Now I’ll admit that some of those ‘solutions’ can help a bit, but normally only for a short time and never completely. Some though are downright wrong for certain people to try.

Pain, confusion, fear, frustration, irritability… those are the things that I keep hearing over and over in each person’s IBS story.

Those are the things that make us the same.

The 1 in 7 of us that experiences IBS.

 

But thankfully the story doesn’t end there.

Our understanding of IBS and its management has come a long way. We now have the low FODMAP diet that’s been shown to help at least 75% of IBS sufferers, providing us with a way to make our lives less irritable. Given the success rate of this approach, for most IBS sufferers this is the best starting point to get their symptoms under control.

But it’s important to understand that the low FODMAP diet isn’t a cure all and won’t completely remove all symptoms, even the people that get the most benefit from it. That’s because there are many IBS triggers that go beyond FODMAPs and more still that go beyond food intolerances.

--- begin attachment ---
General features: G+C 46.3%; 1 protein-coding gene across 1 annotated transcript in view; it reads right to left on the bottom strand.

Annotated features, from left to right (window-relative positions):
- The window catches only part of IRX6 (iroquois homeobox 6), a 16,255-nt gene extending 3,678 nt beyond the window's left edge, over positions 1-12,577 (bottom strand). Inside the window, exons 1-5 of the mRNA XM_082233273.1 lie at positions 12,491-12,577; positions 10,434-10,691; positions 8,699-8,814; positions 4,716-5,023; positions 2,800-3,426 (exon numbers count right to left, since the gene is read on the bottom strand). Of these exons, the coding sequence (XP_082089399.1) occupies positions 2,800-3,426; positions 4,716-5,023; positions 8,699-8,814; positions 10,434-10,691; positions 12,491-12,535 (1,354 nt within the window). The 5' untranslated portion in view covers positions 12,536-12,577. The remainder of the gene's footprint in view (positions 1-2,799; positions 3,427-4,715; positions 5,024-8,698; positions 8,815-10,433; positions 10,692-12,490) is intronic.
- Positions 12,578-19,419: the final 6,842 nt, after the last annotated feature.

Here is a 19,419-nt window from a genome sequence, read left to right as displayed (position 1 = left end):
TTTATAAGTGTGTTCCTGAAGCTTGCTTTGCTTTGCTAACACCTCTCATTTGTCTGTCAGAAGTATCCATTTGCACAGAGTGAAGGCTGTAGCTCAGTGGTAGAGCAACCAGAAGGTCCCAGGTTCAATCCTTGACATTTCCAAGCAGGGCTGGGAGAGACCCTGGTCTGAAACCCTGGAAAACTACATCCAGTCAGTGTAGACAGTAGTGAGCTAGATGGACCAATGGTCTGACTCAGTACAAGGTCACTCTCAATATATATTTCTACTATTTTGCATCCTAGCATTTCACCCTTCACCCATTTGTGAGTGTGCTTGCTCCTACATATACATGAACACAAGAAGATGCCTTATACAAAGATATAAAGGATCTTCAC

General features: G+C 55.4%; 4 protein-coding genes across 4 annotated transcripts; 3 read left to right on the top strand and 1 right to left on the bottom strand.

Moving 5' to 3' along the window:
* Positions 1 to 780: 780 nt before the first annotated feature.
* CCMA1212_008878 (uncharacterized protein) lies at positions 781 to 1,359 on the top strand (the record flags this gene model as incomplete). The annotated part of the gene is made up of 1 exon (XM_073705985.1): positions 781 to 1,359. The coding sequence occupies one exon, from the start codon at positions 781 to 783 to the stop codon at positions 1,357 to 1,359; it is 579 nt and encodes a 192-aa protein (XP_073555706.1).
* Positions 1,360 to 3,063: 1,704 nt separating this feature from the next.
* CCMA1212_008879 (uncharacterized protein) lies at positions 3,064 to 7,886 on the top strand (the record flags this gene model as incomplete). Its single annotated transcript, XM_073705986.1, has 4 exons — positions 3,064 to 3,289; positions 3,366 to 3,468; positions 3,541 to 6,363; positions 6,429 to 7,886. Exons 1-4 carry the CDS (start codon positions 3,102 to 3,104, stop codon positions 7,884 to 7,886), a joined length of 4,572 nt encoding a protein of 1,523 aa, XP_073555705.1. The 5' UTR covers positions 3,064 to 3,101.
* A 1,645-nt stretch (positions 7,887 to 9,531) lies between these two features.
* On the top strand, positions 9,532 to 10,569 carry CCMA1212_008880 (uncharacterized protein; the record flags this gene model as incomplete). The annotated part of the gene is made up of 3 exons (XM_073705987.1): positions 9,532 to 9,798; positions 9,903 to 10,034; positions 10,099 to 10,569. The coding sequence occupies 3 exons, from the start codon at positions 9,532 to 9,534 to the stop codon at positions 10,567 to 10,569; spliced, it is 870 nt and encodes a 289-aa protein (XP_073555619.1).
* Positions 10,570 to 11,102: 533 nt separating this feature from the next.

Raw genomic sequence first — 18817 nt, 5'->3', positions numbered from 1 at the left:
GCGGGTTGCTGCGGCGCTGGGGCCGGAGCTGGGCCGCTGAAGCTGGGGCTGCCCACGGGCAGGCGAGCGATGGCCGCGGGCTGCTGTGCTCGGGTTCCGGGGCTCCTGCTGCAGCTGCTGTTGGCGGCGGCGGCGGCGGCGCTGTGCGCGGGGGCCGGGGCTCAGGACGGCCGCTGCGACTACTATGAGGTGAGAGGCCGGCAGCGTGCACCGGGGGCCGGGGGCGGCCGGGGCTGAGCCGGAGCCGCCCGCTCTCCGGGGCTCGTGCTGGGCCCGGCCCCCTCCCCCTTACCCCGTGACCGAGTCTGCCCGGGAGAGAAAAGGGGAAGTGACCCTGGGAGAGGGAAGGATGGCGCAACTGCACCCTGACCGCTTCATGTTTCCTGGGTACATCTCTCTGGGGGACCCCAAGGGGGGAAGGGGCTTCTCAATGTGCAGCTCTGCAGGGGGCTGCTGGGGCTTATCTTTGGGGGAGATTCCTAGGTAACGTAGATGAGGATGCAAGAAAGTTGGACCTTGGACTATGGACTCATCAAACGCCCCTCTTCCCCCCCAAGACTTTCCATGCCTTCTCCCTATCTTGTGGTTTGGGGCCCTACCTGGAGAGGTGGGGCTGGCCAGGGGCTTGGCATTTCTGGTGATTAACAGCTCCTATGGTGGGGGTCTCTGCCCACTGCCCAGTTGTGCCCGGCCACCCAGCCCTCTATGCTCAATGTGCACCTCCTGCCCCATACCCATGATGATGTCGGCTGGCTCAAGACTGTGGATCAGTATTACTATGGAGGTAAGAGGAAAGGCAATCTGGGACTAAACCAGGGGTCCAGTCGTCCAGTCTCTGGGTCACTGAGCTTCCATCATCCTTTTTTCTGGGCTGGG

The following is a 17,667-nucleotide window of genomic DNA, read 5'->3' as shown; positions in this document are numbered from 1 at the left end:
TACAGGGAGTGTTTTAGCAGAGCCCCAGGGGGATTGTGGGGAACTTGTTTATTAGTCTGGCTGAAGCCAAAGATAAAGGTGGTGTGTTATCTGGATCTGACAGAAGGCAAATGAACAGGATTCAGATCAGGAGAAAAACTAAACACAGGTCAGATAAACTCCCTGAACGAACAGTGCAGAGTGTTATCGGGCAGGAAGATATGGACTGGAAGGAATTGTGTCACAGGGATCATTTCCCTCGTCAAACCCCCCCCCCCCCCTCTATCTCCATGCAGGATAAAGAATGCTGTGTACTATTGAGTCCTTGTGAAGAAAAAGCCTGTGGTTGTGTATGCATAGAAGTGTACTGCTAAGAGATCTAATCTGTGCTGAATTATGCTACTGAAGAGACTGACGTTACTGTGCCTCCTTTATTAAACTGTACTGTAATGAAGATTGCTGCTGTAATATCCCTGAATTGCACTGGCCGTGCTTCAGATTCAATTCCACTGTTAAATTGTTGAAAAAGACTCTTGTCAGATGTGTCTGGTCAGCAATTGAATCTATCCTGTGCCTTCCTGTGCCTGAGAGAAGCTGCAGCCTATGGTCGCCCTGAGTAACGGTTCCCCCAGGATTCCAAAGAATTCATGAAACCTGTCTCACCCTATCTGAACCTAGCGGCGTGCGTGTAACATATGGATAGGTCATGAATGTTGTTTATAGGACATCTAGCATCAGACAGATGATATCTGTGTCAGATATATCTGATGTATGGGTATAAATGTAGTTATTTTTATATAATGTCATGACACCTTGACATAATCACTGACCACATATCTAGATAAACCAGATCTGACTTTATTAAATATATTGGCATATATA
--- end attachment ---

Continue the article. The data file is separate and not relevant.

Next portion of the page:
That’s why my general approach for managing IBS in my clients is to first start out with the low FODMAP diet. Then I work with them to understand if they have other potential food triggers. After that I look at other aspects of their life to see if lifestyle strategies might be helpful to manage non-food-related triggers. I also teach them little mind tricks to help them view their IBS differently, which makes it easier for them to come to terms with what they’re experiencing and the changes they need to make to their daily life.

So if you’re having trouble managing your IBS symptoms, and especially if you already follow a low FODMAP diet, remember that there are other strategies that might be beneficial in getting your symptoms under control. But also remember that while other people with IBS may not experience exactly what you do, they are still likely to understand the suffering you experience each day. Not just the symptoms, but the frustrations too. So don’t be afraid to share and talk to others so that you can find the support that you need to make your IBS easier to live with.